With more than 99% of the ballots counted late on Tuesday night, Ayuso’s People’s Party took 45% of the vote, or 65 seats in the regional legislature, just four shy of an outright majority. Doubling its share of the vote compared to the last race in 2019, the People’s Party is expected to enter into a coalition with the right-wing Vox Party, which itself took fourth place with 9% of the vote.“Freedom has won in Madrid, once again,” Ayuso told supporters after her win, echoing a campaign slogan, while People’s Party leader Pablo Casado said voters “trusted [Ayuso’s] handling of the pandemic.”The premier’s campaign was fueled in no small part by her opposition to lockdowns, appealing to voters weary of draconian restrictions while refusing to shutter bars and restaurants during the health crisis.  Tuesday’s race dealt a blow to leftist factions, seeing the Socialist Workers’ Party slip 10 points and 11 seats compared to 2019, tying with the progressive Mas Madrid. In fifth place behind Vox came Podemos, a left-of-center party founded in 2014 in opposition to European austerity policies. Though it gained three additional seats, the relatively poor showing led Podemos founder Pablo Iglesias to declare his exit from politics, saying “We have failed; we were very far from putting together a sufficient majority.”

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“I am not a political figure who can contribute to our political force or help consolidate its institutional strength,” Iglesias added.Spanish PM Pedro Sanchez – a leading member of the Socialist Workers’ Party whose Covid-19 policies were frequently slammed by Ayuso – took to Twitter late on Tuesday night to acknowledge her win. “The polls have given Ayuso a great result and, above all, a great responsibility. Congratulations,” he said. “The [Socialist Workers] will always be ready to work for a better Madrid and turn its votes into a force for the future for the region and its people.”The election campaign in Madrid, Spain’s capital and a city of 7 million, has been fraught with heated rhetoric and at times threats of violence, with several candidates, including Ayuso and Iglesias, receiving death threats from opponents. In early April, a regional office for Podemos was hit with a firebomb, prompting Iglesias to blame the “far right,” calling the attack “street terrorism.” A party spokesman claimed it was the sixth time a Podemos office was targeted by vandals.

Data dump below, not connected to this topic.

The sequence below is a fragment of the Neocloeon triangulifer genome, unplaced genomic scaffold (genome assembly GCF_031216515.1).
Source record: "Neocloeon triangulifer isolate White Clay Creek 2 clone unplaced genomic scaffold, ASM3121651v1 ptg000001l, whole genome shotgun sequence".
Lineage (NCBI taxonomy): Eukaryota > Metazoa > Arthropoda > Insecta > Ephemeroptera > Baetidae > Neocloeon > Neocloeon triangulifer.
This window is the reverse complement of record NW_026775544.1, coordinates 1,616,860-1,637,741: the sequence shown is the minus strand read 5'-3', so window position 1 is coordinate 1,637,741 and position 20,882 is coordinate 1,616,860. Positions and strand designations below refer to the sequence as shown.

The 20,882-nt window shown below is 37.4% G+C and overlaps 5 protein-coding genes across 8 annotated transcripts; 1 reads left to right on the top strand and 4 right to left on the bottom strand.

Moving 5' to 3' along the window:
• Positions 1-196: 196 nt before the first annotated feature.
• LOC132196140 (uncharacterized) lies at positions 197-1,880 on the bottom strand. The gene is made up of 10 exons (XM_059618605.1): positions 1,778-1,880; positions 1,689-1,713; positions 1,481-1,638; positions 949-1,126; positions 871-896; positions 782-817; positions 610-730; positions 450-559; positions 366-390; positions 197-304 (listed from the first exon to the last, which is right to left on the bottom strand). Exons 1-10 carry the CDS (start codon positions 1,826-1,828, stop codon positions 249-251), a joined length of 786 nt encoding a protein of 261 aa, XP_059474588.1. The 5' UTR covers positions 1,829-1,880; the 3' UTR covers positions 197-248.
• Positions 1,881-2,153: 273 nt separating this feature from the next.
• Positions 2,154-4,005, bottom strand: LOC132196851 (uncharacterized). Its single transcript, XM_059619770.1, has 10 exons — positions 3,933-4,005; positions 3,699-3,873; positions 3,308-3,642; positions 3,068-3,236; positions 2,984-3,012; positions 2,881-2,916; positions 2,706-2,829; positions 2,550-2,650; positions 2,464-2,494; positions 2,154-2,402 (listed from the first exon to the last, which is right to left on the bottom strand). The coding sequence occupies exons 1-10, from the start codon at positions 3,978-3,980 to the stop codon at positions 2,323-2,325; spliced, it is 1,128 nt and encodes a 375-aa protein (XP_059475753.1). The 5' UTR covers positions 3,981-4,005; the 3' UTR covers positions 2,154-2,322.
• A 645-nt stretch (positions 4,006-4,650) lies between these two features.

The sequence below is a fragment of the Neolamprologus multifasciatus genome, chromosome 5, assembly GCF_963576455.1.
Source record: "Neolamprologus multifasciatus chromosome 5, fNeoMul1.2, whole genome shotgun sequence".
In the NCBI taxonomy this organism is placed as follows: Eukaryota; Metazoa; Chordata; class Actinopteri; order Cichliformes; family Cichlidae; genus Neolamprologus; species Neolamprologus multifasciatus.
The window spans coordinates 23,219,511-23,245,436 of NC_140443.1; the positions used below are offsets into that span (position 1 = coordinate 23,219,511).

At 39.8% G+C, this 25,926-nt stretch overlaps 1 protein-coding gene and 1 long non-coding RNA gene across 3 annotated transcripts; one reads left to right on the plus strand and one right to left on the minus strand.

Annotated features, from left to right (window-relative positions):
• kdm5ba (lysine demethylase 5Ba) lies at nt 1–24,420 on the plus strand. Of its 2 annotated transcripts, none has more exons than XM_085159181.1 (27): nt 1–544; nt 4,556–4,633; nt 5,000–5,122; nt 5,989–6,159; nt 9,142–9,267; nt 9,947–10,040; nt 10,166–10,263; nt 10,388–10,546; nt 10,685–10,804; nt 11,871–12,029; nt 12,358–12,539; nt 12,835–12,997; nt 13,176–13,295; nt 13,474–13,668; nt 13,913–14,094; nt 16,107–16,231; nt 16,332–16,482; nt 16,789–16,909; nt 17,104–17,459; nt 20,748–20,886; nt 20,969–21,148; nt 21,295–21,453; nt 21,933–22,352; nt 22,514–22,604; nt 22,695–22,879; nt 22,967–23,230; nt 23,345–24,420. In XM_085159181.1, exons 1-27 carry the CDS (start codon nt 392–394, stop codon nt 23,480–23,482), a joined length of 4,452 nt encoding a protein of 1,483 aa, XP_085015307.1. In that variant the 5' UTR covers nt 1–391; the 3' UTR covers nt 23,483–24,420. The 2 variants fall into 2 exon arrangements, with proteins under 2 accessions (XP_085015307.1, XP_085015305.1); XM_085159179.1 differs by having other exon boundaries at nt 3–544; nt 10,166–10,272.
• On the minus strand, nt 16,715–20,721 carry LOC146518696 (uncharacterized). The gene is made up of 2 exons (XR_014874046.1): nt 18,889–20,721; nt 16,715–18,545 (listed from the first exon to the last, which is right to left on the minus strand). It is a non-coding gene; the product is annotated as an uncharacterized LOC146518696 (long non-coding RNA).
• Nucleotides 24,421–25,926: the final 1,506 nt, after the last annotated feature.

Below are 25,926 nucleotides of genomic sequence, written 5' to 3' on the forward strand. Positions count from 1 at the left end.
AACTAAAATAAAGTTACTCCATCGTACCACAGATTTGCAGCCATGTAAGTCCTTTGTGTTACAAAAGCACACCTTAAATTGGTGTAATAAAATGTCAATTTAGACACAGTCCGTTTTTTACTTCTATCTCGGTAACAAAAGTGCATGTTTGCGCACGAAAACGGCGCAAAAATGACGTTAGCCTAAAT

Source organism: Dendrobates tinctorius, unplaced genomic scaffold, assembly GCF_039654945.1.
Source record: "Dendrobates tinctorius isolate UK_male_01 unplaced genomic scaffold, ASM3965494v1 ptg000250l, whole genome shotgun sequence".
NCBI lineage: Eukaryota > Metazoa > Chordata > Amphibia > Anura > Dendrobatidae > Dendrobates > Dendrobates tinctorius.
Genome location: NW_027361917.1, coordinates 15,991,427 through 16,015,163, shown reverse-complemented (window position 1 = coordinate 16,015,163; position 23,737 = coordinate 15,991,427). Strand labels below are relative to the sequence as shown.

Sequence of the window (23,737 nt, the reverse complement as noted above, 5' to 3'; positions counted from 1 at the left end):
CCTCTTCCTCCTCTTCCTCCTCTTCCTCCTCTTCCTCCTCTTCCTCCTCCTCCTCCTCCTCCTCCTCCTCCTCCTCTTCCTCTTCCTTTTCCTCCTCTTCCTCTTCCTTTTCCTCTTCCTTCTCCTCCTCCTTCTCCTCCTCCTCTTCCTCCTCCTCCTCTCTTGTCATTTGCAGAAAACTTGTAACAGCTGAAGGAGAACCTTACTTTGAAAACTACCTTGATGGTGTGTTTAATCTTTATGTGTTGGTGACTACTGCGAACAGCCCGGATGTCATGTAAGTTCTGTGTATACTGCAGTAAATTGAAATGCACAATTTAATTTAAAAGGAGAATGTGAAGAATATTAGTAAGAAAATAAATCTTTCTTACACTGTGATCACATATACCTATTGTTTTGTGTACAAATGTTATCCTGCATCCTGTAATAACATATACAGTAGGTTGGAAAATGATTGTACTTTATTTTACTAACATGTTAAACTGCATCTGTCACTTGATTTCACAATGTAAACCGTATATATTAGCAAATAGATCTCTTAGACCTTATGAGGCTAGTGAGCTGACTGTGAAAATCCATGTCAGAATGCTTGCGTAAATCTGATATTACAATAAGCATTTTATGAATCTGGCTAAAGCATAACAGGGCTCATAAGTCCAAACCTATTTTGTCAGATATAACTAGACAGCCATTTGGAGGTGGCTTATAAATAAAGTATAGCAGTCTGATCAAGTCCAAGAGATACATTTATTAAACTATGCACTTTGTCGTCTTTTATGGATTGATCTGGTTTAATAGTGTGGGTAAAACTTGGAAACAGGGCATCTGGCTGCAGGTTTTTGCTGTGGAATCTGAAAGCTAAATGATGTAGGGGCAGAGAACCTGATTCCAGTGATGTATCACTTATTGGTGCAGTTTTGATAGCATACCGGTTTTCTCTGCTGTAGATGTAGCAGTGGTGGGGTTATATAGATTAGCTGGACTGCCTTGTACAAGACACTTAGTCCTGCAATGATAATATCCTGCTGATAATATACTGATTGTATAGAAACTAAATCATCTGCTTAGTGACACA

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Another Madrid election candidate sent bullets in post after politicians & police receive death threats

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Madrid election: Isabel Díaz Ayuso re-elected in bitter Spanish vote From “BBC News – World”



While Ms Ayuso has described the vote as a choice between “socialism or freedom”, her opponent Pablo Iglesias, from the left-wing Unidos Podemos (United We Can), has spoken of a choice between “democracy or fascism”, highlighting the potential involvement of the far-right Vox party in a future Madrid government.







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People’s party on course to retain control of Madrid in snap election | Spain From “World news | The Guardian”